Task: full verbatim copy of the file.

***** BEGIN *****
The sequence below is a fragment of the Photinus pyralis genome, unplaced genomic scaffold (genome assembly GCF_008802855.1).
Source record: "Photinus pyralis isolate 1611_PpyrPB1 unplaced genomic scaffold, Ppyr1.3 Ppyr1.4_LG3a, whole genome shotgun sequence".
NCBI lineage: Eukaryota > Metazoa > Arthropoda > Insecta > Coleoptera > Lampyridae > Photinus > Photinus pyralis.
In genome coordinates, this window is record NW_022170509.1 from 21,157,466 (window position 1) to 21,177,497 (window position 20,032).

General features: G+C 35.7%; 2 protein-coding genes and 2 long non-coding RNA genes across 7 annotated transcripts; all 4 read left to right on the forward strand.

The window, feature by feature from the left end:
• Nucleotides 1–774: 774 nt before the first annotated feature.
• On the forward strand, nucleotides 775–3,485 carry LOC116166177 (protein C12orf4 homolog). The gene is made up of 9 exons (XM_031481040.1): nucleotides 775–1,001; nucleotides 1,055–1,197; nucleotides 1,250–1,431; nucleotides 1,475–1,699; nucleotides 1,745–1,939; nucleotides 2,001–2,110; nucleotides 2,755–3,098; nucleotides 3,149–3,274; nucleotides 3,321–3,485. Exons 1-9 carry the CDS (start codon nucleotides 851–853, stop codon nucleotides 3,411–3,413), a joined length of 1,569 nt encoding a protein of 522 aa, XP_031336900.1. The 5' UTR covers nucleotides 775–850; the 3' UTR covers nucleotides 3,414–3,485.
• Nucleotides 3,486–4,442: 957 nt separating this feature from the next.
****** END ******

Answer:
The sequence below is a fragment of the Photinus pyralis genome, unplaced genomic scaffold (genome assembly GCF_008802855.1).
Source record: "Photinus pyralis isolate 1611_PpyrPB1 unplaced genomic scaffold, Ppyr1.3 Ppyr1.4_LG3a, whole genome shotgun sequence".
NCBI lineage: Eukaryota > Metazoa > Arthropoda > Insecta > Coleoptera > Lampyridae > Photinus > Photinus pyralis.
In genome coordinates, this window is record NW_022170509.1 from 21,157,466 (window position 1) to 21,177,497 (window position 20,032).

General features: G+C 35.7%; 2 protein-coding genes and 2 long non-coding RNA genes across 7 annotated transcripts; all 4 read left to right on the forward strand.

The window, feature by feature from the left end:
• Nucleotides 1–774: 774 nt before the first annotated feature.
• On the forward strand, nucleotides 775–3,485 carry LOC116166177 (protein C12orf4 homolog). The gene is made up of 9 exons (XM_031481040.1): nucleotides 775–1,001; nucleotides 1,055–1,197; nucleotides 1,250–1,431; nucleotides 1,475–1,699; nucleotides 1,745–1,939; nucleotides 2,001–2,110; nucleotides 2,755–3,098; nucleotides 3,149–3,274; nucleotides 3,321–3,485. Exons 1-9 carry the CDS (start codon nucleotides 851–853, stop codon nucleotides 3,411–3,413), a joined length of 1,569 nt encoding a protein of 522 aa, XP_031336900.1. The 5' UTR covers nucleotides 775–850; the 3' UTR covers nucleotides 3,414–3,485.
• Nucleotides 3,486–4,442: 957 nt separating this feature from the next.